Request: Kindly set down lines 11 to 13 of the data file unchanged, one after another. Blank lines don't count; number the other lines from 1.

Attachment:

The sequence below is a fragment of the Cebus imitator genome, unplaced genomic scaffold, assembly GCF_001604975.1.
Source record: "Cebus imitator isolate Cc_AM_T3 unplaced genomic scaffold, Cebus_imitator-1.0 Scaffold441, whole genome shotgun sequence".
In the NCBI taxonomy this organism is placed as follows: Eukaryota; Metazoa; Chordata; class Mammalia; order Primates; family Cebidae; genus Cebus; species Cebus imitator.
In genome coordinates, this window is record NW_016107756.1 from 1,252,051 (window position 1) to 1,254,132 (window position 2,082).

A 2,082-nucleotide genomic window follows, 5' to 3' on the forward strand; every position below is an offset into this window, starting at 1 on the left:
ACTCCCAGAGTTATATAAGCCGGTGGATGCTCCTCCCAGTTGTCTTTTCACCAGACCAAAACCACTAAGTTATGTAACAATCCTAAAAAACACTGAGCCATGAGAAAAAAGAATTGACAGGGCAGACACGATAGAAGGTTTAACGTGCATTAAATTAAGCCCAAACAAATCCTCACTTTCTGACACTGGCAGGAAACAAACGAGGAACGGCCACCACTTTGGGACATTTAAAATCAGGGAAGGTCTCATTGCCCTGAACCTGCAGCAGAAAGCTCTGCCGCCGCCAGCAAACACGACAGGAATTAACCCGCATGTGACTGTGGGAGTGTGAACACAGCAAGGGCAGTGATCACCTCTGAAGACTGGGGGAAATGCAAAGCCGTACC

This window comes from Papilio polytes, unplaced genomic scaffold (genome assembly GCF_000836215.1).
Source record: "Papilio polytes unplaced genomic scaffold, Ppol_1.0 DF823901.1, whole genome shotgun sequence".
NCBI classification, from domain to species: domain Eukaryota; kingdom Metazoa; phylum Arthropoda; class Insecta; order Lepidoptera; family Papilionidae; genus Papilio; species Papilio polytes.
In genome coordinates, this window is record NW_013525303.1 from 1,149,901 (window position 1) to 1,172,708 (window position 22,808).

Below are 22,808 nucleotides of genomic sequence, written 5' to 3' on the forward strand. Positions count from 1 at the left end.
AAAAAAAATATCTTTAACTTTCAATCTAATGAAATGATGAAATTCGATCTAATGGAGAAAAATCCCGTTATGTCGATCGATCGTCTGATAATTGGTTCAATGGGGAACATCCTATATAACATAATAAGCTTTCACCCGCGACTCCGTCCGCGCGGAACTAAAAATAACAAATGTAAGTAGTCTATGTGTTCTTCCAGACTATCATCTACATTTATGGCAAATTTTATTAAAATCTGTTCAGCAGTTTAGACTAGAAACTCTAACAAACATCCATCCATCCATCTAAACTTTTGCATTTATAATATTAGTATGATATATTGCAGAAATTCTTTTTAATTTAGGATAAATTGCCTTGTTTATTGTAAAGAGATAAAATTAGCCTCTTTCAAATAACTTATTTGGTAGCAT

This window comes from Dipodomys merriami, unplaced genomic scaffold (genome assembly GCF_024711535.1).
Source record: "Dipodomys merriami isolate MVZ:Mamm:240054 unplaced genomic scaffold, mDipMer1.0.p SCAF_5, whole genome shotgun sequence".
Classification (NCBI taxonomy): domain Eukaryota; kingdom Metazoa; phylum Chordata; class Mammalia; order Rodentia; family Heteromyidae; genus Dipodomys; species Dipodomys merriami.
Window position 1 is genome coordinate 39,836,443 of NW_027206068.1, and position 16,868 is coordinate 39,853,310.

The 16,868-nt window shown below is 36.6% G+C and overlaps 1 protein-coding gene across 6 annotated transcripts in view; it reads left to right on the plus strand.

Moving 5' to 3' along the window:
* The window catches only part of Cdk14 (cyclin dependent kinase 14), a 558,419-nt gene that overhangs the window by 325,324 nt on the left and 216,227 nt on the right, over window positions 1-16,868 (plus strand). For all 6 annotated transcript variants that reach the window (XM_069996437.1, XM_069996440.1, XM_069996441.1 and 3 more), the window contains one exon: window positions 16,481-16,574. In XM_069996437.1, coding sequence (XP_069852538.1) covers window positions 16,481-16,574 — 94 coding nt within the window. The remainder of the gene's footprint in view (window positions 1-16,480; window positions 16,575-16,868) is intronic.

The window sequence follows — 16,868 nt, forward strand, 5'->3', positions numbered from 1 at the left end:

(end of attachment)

Below are 22,808 nucleotides of genomic sequence, written 5' to 3' on the forward strand. Positions count from 1 at the left end.
AAAAAAAATATCTTTAACTTTCAATCTAATGAAATGATGAAATTCGATCTAATGGAGAAAAATCCCGTTATGTCGATCGATCGTCTGATAATTGGTTCAATGGGGAACATCCTATATAACATAATAAGCTTTCACCCGCGACTCCGTCCGCGCGGAACTAAAAATAACAAATGTAAGTAGTCTATGTGTTCTTCCAGACTATCATCTACATTTATGGCAAATTTTATTAAAATCTGTTCAGCAGTTTAGACTAGAAACTCTAACAAACATCCATCCATCCATCTAAACTTTTGCATTTATAATATTAGTATGATATATTGCAGAAATTCTTTTTAATTTAGGATAAATTGCCTTGTTTATTGTAAAGAGATAAAATTAGCCTCTTTCAAATAACTTATTTGGTAGCAT

This window comes from Dipodomys merriami, unplaced genomic scaffold (genome assembly GCF_024711535.1).